VIII. RESTORATION


As the parish approaches its 113th year in existence, its present buildings (the grammar school & convent have been removed), the parish hall (1895) rectory (1901) and church (1913) are beginning to show signs of much needed repair and restoration. In 2003 the State of New Jersey had declared the church building an historical site because of its importance as a center of Polish culture and community in the beginning of the 20th century in South Jersey as well as its architectural beauty. As a result the State of NJ has given us a matching fund Grant of $908,000. A parish campaign is now under way to raise the necessary funds of $454,000 to match the State's funds in order to restore the exterior of our beautiful church. Plans to begin restoration are scheduled for the Spring of 2005. Restoration should be completed by the year of 2008.

St. Joseph's new pastor, Reverend Edward J. Lipinski, was born on February 24, 1944 in West Jersey Hospital, Camden, NJ, baptized and raised in St. Joseph's Parish, South Camden, attended St. Joseph's Grade School and High School, Class of 1962.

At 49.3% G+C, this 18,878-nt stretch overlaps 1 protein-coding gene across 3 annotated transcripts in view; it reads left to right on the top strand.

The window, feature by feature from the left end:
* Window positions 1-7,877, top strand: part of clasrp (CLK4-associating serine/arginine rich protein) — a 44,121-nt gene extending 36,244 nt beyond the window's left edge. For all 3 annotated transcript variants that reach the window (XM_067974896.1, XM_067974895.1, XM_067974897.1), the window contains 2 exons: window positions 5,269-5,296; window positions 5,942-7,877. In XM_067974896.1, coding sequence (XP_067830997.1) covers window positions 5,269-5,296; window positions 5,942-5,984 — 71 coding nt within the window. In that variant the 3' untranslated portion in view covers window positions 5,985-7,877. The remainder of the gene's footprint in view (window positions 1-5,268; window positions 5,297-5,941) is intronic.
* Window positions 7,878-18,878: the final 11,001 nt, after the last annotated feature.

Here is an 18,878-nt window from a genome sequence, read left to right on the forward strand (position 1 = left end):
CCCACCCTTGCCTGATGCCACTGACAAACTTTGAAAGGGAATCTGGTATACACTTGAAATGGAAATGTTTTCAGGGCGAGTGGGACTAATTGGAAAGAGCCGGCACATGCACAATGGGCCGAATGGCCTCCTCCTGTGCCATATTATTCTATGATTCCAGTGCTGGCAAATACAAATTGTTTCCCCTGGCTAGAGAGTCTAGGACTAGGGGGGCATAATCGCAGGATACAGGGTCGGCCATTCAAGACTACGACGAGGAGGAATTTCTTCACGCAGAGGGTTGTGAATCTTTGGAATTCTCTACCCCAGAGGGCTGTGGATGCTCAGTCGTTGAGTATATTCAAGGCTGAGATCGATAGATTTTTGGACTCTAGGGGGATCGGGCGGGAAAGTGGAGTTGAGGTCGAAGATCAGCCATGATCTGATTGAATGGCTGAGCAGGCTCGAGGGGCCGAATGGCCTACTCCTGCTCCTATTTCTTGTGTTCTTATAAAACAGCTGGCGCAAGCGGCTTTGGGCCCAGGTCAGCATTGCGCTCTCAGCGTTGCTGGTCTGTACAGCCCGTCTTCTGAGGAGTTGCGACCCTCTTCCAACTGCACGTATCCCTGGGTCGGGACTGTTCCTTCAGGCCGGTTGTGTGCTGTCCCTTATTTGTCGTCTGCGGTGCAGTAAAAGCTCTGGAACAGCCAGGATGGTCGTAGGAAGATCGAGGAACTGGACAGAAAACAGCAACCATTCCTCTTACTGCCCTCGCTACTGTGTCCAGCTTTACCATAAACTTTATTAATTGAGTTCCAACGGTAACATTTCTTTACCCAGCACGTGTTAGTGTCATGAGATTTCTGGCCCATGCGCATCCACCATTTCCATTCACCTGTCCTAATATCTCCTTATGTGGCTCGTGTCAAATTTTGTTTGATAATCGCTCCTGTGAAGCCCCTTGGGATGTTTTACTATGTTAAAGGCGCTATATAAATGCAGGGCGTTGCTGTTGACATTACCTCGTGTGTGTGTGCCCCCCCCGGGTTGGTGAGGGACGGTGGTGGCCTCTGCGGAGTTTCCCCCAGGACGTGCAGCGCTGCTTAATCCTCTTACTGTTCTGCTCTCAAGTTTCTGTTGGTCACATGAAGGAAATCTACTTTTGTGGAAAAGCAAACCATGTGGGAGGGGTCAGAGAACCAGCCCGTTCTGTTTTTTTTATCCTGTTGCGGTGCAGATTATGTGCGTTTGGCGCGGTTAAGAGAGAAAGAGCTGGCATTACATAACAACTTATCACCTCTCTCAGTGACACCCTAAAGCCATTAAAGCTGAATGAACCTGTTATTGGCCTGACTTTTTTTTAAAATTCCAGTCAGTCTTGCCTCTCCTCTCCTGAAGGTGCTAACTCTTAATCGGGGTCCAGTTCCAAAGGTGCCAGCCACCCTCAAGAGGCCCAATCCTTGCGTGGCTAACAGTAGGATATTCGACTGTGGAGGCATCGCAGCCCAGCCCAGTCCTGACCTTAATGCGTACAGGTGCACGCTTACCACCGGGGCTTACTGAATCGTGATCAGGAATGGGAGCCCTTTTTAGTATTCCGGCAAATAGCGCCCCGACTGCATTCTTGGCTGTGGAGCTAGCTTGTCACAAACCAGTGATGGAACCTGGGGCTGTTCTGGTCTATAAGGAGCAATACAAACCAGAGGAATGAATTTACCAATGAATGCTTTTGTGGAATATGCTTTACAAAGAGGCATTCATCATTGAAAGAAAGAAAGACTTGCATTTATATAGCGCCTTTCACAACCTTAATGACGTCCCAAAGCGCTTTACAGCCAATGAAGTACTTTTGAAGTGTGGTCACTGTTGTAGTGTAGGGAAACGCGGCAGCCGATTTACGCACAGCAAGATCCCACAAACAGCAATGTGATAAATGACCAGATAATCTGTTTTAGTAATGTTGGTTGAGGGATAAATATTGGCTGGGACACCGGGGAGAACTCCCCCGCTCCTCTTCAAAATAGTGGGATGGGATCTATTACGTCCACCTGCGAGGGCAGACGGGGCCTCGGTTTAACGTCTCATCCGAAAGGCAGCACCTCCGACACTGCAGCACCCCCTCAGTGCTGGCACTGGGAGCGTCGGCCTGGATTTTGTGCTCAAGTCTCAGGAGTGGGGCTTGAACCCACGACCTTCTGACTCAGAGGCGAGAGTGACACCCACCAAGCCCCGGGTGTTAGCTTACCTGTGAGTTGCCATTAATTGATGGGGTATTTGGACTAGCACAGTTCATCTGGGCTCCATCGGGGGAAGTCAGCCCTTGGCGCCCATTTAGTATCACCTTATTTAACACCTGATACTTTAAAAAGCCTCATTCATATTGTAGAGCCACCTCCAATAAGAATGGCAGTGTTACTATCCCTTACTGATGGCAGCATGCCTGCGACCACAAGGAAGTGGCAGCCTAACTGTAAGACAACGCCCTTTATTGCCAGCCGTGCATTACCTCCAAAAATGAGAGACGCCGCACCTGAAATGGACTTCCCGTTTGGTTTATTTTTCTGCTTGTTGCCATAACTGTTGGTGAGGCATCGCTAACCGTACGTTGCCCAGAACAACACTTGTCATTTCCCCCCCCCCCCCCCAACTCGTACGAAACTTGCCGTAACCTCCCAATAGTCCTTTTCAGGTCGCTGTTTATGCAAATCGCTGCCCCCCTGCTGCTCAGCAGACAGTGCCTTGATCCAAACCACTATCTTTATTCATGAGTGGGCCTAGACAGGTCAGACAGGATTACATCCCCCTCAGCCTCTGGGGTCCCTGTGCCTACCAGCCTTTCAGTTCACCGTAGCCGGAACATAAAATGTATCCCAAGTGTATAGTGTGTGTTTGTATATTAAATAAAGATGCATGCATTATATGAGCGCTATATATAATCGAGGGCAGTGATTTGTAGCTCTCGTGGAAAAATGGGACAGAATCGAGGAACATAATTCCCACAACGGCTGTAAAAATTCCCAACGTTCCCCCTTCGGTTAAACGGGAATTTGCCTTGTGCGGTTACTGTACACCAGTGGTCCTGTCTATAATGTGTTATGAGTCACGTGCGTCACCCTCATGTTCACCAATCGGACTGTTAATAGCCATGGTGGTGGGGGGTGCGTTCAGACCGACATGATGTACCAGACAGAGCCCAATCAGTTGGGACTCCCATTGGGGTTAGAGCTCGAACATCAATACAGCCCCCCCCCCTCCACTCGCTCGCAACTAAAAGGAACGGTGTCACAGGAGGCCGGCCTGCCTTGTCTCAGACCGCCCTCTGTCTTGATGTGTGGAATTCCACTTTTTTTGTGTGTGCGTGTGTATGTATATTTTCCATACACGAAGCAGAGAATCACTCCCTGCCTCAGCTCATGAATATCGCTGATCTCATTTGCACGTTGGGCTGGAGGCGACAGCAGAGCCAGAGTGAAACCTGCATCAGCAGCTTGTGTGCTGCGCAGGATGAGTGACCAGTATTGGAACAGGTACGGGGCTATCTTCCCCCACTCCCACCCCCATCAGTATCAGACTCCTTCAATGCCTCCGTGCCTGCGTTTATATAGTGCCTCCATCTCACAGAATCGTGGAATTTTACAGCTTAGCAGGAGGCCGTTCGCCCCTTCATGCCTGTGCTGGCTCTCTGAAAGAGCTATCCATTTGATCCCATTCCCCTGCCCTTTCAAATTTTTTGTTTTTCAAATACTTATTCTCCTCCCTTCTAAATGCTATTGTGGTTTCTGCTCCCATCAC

Father Lipinski attended Mt. St. Mary's Seminary, Emmittsburg, MD. On May 22, 1971, he was ordained a priest for the Diocese of Camden. Stationed as an Associate Pastor at St. Joseph's from 1972-1979, after which he attended Catholic University, Wash. DC pursuing a Church Law degree. For 20 years he was Adjutant Judicial Vicar of the Diocesan Tribunal, then became Pastor of St. Maria Goretti Church, Runnemede, St. Thomas, Brigantine and on June 14, 2004 Fr. Ed became Pastor of St. Joseph's Church, South Camden---the first native son to become its Pastor.

Father Ed comes to St. Joe's proudly following in the footsteps of some of its giants: Msgr. Strenski, Bazela & Bucia. His immediate task is to restore the three remaining parish buildings to their original architectural beauty and to reunite the past with the present. His aim is to revitalize St. Joe's as a cultural and religious link in the life of people of Polish Heritage who mostly live now in the suburbs. While maintaining the customs and traditions of the Polish people, he sees his role as "gatherer," as one, who continues to preach the message of Jesus "in season and out of season" in this beautifully restored place of worship.

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